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Tenant Exit and Graduation

An important issue in the field of business incubation is the way in which incubators move tenants and clients through their programs. The term "graduation" is used to refer to tenants that leave the incubator with the promise of further growth and success, while "exit" is more encompassing and may include businesses that leave the incubator because they fail or close.

In the 2004 ARC incubator survey, respondents were asked if they have a policy regarding when a tenant must leave the incubator facility. Out of 73 responses to this question, about 70 percent indicated that they do have such a policy.

Respondents were then asked to describe their graduation or exit policy and were provided a list of options from the 2002 NBIA State of the Incubation Industry study. Table 7 shows the responses and compares them with the 2002 NBIA responses.

Table 7
Graduation or Exit Criteria
2004 ARC
2002 NBIA
Company has outgrown space available at the incubator
Client has spent the maximum time allowed in the incubator
Client company has achieved agreed-upon milestones
Client has failed to meet certain benchmarks or milestones
Business assistance needs of client are beyond what incubator can provide
Client company has an experienced independent management team
Client company has had a liquidity event or attracted additional financing
Sources: ARC; NBIA

In some categories, the responses from Appalachian incubators are very similar to national statistics. This is true in the first four categories shown in Table 7. However, Appalachian incubators less frequently used criteria from among the remaining three categories.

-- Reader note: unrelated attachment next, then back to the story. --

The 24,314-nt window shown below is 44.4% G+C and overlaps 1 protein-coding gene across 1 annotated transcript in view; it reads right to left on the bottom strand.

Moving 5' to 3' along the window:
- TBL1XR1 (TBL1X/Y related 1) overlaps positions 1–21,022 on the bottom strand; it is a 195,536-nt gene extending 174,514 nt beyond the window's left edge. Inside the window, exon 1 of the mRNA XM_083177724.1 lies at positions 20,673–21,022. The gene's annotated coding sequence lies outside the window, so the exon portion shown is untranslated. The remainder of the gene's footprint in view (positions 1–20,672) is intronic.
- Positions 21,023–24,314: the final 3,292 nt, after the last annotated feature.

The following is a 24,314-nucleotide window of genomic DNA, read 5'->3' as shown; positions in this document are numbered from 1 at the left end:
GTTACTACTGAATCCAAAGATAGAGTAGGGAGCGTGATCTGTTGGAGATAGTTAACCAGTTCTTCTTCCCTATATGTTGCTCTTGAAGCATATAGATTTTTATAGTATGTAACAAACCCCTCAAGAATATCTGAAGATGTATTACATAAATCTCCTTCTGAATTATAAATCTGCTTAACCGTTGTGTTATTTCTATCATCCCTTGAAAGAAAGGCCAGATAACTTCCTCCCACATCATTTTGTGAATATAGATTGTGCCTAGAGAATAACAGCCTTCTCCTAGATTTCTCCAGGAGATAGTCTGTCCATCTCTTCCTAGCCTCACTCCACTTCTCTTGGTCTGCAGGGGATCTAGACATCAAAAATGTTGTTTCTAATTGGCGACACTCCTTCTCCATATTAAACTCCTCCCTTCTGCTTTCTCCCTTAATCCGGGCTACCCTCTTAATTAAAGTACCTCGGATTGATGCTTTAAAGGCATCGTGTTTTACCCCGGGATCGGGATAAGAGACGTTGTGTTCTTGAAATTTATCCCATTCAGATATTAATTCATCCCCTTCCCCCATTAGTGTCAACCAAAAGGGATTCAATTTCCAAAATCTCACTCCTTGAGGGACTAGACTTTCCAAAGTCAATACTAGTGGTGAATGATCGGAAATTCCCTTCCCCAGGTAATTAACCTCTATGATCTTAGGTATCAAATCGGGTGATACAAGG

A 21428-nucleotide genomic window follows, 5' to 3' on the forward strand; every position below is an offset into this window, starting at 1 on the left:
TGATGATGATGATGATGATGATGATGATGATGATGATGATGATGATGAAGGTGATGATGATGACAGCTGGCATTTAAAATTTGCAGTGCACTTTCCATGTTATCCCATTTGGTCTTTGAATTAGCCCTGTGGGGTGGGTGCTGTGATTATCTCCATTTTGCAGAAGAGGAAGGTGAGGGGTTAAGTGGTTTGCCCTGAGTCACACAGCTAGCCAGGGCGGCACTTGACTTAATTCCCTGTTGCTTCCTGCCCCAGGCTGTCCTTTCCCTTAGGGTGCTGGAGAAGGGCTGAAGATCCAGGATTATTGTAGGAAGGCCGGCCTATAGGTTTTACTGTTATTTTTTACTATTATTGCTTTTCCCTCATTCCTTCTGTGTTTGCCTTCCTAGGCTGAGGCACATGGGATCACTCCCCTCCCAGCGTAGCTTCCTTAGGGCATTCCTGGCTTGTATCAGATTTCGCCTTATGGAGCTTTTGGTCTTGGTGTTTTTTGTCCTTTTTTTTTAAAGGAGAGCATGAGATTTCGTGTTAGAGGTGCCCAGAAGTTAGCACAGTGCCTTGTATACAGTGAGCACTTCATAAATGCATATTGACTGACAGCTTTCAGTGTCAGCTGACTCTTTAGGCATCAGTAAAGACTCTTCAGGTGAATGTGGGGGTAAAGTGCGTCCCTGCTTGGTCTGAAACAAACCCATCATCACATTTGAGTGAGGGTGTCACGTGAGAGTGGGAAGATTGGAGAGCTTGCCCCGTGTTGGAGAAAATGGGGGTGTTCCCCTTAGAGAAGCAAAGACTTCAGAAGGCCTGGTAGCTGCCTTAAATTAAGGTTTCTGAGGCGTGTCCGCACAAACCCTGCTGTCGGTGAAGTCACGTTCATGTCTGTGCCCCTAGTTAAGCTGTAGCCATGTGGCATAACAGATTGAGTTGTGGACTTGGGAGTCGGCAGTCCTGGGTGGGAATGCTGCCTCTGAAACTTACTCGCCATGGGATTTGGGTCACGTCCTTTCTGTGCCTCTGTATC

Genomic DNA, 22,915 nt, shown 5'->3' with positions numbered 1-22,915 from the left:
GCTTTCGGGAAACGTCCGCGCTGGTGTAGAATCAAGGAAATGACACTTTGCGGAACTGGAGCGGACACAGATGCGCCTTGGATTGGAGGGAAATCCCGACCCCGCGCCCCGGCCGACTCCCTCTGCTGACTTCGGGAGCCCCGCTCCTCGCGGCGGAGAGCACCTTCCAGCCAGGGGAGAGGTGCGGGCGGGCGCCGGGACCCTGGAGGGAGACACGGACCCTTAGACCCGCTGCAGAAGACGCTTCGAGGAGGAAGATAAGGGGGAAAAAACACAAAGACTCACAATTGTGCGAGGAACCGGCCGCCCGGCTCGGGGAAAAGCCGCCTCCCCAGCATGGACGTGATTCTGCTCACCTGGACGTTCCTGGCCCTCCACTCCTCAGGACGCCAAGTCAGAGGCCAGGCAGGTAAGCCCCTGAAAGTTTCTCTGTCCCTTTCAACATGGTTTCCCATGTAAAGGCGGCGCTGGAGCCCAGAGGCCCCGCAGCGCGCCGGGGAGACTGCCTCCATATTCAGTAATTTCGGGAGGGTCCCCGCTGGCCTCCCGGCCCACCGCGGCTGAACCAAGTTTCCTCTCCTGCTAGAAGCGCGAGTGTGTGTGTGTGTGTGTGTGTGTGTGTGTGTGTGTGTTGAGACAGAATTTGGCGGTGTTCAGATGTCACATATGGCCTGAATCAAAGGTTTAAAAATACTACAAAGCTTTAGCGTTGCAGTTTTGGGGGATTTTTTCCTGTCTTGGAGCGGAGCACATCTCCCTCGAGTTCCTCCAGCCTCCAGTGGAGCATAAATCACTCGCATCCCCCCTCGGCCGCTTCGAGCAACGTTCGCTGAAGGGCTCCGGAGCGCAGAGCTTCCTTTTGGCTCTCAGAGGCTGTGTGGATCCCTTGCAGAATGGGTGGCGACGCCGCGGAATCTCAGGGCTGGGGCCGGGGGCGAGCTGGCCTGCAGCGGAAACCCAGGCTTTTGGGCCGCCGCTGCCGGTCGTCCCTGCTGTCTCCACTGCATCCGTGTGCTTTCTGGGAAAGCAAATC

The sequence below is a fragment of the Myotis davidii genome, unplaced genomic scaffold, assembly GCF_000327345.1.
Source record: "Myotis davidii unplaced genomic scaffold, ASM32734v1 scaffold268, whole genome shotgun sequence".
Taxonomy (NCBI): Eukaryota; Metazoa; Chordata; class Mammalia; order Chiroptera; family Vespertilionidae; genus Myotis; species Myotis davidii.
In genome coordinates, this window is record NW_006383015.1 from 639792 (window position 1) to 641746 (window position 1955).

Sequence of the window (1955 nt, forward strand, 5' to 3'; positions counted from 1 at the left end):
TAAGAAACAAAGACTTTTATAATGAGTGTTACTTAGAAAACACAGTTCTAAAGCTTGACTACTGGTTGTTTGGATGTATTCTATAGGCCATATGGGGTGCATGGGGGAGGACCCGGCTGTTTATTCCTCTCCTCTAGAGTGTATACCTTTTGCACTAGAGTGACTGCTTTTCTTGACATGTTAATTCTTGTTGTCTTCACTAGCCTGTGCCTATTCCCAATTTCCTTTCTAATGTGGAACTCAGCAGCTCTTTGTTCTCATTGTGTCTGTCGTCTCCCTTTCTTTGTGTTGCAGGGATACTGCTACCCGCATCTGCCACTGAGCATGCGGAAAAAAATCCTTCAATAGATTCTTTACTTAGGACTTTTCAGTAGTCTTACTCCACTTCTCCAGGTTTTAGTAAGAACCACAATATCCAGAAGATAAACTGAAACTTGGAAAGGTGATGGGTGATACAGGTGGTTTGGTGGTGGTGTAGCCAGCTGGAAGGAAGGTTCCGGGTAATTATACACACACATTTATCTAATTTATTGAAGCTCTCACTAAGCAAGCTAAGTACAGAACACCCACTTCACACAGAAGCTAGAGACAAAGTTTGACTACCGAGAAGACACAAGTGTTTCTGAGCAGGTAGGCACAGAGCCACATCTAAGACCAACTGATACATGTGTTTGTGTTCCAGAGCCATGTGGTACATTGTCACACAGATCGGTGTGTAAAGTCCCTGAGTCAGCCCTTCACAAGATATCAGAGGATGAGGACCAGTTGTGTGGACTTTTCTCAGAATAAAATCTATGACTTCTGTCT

Respondents to the 2004 ARC survey also were asked whether they used a "graduated rent structure" as an incentive for tenants to exit the incubator. Such a structure typically calls for higher rental rates to be charged to tenants that have been in the incubator for several years, thus creating a financial incentive for an incubator tenant to seek space elsewhere. Slightly more than half (53 percent) of respondents to this question said they used such a rent structure.

Respondents also were asked if they offer placement assistance to graduating tenants. Once again, just more than half of the incubators responding to this question (54 percent) said that they provided such assistance.

The following conclusions are drawn from these data:

  • Appalachian incubators demonstrate a significant level of sophistication regarding tenant graduation or exit policies and have criteria for determining when a company should exit the incubator.
  • More than two-thirds of Appalachian incubators require tenants to leave the incubator after a specified time limit. The use of this criterion is consistent with national trends, however GCGI's experience has shown that it can be a concern if there is no flexibility. Incubator tenants vary dramatically in their growth and change and therefore in the length of time they could benefit from the use of the incubator's space, basic office services, and business assistance services.
  • Appalachian incubators are less likely to utilize the last three criteria listed in Table 7 for exiting tenants. This may be because they represent situations that these incubators are less likely to experience. For example, tenants in smaller, rural incubators in Appalachia are less likely to experience a "liquidity event" than would a tenant in an urban incubator in other parts of the country. This also may be an indication that Appalachian incubators tend to work more with earlier-stage businesses than does the incubator industry nationwide.
  • Many Appalachian incubators do not offer placement assistance for graduating tenants. One is inclined to believe that businesses could benefit more if a higher number of their host incubators offered such assistance. Incubators play an important role in helping create and grow small businesses; the logical next step is to ensure that these nurtured businesses stay in the community and are situated in a physical space that will support their continued growth and success.